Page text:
I had two programs for my Radio Shack: a word processor and a game where you were a spaceship commander, trying to destroy invading alien spaceships. In terms of enhancing my personal productivity, there was essentially no difference between these two programs. Both were very difficult to get working; both frequently stopped working for no apparent reason; and both had insanely obscure instructions that were written neither by nor for human beings. (“To delete a word, you must first enter the Command Mode by pressing the slash key, followed by the percent key, followed by the key with that little squiggly thing, followed by the first five digits of your Social Security number, followed by …”) It was impossible to use these programs for more than a few minutes without seriously screwing up and losing an important document or (even worse) your spaceship.
But I loved that computer. I spent many happy hours cursing at it. I even learned to program it a little bit. At one point I spent hours writing a simple program that made the computer count.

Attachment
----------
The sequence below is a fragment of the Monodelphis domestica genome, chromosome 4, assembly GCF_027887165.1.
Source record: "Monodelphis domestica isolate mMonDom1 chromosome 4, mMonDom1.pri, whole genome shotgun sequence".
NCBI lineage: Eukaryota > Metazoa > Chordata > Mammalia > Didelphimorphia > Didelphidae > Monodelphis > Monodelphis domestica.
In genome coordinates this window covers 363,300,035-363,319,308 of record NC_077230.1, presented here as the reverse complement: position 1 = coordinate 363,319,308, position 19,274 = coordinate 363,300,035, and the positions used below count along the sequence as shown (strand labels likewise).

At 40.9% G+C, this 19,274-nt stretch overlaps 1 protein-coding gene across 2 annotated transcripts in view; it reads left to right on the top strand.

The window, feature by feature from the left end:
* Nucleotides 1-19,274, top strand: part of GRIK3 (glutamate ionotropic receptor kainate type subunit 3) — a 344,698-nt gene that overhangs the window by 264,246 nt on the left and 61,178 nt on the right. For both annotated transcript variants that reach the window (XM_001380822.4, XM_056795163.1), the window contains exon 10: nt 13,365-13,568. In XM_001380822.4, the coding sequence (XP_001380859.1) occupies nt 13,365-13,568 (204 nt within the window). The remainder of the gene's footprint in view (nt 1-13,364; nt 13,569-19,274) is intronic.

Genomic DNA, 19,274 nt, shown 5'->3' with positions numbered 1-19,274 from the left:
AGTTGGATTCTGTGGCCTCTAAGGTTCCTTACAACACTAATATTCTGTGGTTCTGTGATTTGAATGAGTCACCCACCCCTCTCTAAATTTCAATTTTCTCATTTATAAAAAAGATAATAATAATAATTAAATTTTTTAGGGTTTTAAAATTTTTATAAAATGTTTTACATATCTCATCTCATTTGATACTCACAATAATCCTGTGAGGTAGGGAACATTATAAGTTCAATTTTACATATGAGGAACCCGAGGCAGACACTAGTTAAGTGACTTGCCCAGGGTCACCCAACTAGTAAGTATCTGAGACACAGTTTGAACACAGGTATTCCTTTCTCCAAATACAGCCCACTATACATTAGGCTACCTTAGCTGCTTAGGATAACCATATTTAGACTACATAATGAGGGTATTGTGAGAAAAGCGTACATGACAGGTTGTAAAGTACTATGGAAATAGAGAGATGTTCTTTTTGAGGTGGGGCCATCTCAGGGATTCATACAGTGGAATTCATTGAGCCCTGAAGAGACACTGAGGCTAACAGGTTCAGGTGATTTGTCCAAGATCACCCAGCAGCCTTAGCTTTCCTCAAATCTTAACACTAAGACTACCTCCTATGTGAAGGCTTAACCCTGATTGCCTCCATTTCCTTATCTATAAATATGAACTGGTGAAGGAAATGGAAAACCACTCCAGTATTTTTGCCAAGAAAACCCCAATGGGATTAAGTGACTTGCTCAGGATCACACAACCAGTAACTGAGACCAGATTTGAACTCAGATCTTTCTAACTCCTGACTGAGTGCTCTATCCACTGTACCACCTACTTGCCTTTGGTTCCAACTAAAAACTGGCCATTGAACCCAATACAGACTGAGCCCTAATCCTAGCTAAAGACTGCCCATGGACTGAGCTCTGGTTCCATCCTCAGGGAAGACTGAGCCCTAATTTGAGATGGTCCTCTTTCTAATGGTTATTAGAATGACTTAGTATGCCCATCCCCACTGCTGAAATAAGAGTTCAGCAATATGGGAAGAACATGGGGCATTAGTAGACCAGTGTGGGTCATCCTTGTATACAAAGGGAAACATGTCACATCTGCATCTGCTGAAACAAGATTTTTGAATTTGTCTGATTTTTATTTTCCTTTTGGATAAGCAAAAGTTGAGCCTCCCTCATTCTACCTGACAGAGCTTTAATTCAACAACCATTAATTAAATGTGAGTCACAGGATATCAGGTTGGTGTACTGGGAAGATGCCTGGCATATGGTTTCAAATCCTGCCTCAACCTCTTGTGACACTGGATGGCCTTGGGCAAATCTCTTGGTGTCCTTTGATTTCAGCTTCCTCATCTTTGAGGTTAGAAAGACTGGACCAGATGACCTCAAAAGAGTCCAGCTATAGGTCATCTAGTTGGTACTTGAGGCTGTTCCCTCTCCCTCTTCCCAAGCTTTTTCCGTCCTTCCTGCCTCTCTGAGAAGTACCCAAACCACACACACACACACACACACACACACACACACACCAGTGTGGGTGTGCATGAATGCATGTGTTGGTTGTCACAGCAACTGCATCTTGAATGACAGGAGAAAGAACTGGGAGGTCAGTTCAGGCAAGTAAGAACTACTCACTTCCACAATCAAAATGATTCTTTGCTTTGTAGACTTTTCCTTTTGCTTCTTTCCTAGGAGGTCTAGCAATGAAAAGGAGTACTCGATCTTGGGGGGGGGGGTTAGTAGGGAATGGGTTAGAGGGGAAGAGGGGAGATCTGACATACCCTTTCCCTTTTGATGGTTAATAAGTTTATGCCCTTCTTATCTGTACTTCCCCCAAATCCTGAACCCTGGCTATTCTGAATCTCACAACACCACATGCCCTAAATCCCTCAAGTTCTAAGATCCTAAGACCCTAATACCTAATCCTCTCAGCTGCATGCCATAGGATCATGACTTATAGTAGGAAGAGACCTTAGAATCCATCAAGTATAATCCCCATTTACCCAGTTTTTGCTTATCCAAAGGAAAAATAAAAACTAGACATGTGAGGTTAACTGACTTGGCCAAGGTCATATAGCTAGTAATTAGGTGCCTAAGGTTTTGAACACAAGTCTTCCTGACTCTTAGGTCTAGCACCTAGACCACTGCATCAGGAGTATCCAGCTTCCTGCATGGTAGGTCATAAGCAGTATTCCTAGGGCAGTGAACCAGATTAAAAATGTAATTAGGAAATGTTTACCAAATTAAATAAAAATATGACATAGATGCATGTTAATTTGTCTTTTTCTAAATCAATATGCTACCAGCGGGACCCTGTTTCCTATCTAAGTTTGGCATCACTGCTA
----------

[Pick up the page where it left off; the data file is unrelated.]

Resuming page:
… and so on, until the Chiclet pooped out. I ran this program over and over. I was proud of myself for developing this innovative way to utilize my data-processing resources to do my counting for me automatically, thereby freeing me to devote my valuable time to the important task of shopping for a new computer.
Of course today I have a far more powerful computer containing numerous important computer things such as “megahertzes” and “megs” of “RAM,” and I use it for many vital tasks other than counting. For example, I am writing this book on a computer that is running the hugely popular Windows 95™ operating system, which has revolutionized the software world thanks to its capability of accomplishing the seemingly impossible task of making Bill Gates even richer than he already was.